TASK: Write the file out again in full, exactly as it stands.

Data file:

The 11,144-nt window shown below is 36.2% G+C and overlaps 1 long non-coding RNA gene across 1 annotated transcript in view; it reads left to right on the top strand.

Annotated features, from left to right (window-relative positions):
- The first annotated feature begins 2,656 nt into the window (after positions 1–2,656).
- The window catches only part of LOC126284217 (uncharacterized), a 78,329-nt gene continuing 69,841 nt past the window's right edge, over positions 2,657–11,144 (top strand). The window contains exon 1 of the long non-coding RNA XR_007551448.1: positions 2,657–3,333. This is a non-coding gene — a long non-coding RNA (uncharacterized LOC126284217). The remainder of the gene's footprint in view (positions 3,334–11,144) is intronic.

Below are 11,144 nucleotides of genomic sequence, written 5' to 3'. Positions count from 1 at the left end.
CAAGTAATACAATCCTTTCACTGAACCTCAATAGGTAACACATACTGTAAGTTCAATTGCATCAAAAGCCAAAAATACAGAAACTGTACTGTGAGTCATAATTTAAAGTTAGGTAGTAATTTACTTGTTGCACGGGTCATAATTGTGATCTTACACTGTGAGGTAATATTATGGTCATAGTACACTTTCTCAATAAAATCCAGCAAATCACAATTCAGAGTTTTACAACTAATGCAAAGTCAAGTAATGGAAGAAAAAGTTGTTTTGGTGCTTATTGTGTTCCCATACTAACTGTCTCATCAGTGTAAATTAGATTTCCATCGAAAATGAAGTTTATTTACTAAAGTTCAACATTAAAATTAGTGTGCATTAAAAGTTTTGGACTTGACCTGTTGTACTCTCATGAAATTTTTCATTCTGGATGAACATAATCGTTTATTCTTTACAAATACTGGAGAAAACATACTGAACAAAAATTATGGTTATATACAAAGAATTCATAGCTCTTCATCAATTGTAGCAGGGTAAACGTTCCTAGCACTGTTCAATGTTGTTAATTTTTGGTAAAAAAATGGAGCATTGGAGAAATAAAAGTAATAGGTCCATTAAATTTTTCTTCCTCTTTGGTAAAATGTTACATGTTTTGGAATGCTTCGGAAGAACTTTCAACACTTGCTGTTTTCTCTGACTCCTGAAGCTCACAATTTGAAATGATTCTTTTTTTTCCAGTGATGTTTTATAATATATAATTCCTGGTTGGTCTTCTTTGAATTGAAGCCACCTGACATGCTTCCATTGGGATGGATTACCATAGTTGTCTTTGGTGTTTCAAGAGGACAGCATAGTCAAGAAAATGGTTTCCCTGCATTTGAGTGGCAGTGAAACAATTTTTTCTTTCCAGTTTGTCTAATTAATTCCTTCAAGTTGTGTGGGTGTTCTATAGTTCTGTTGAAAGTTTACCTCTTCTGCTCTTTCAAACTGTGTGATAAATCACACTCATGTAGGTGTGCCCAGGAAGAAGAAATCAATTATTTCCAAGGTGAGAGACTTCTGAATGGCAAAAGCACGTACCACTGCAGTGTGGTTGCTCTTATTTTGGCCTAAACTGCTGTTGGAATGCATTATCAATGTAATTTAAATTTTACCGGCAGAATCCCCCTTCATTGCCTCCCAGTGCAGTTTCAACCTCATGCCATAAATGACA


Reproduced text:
The 11,144-nt window shown below is 36.2% G+C and overlaps 1 long non-coding RNA gene across 1 annotated transcript in view; it reads left to right on the top strand.

Annotated features, from left to right (window-relative positions):
- The first annotated feature begins 2,656 nt into the window (after positions 1–2,656).
- The window catches only part of LOC126284217 (uncharacterized), a 78,329-nt gene continuing 69,841 nt past the window's right edge, over positions 2,657–11,144 (top strand). The window contains exon 1 of the long non-coding RNA XR_007551448.1: positions 2,657–3,333. This is a non-coding gene — a long non-coding RNA (uncharacterized LOC126284217). The remainder of the gene's footprint in view (positions 3,334–11,144) is intronic.

Below are 11,144 nucleotides of genomic sequence, written 5' to 3'. Positions count from 1 at the left end.
CAAGTAATACAATCCTTTCACTGAACCTCAATAGGTAACACATACTGTAAGTTCAATTGCATCAAAAGCCAAAAATACAGAAACTGTACTGTGAGTCATAATTTAAAGTTAGGTAGTAATTTACTTGTTGCACGGGTCATAATTGTGATCTTACACTGTGAGGTAATATTATGGTCATAGTACACTTTCTCAATAAAATCCAGCAAATCACAATTCAGAGTTTTACAACTAATGCAAAGTCAAGTAATGGAAGAAAAAGTTGTTTTGGTGCTTATTGTGTTCCCATACTAACTGTCTCATCAGTGTAAATTAGATTTCCATCGAAAATGAAGTTTATTTACTAAAGTTCAACATTAAAATTAGTGTGCATTAAAAGTTTTGGACTTGACCTGTTGTACTCTCATGAAATTTTTCATTCTGGATGAACATAATCGTTTATTCTTTACAAATACTGGAGAAAACATACTGAACAAAAATTATGGTTATATACAAAGAATTCATAGCTCTTCATCAATTGTAGCAGGGTAAACGTTCCTAGCACTGTTCAATGTTGTTAATTTTTGGTAAAAAAATGGAGCATTGGAGAAATAAAAGTAATAGGTCCATTAAATTTTTCTTCCTCTTTGGTAAAATGTTACATGTTTTGGAATGCTTCGGAAGAACTTTCAACACTTGCTGTTTTCTCTGACTCCTGAAGCTCACAATTTGAAATGATTCTTTTTTTTCCAGTGATGTTTTATAATATATAATTCCTGGTTGGTCTTCTTTGAATTGAAGCCACCTGACATGCTTCCATTGGGATGGATTACCATAGTTGTCTTTGGTGTTTCAAGAGGACAGCATAGTCAAGAAAATGGTTTCCCTGCATTTGAGTGGCAGTGAAACAATTTTTTCTTTCCAGTTTGTCTAATTAATTCCTTCAAGTTGTGTGGGTGTTCTATAGTTCTGTTGAAAGTTTACCTCTTCTGCTCTTTCAAACTGTGTGATAAATCACACTCATGTAGGTGTGCCCAGGAAGAAGAAATCAATTATTTCCAAGGTGAGAGACTTCTGAATGGCAAAAGCACGTACCACTGCAGTGTGGTTGCTCTTATTTTGGCCTAAACTGCTGTTGGAATGCATTATCAATGTAATTTAAATTTTACCGGCAGAATCCCCCTTCATTGCCTCCCAGTGCAGTTTCAACCTCATGCCATAAATGACA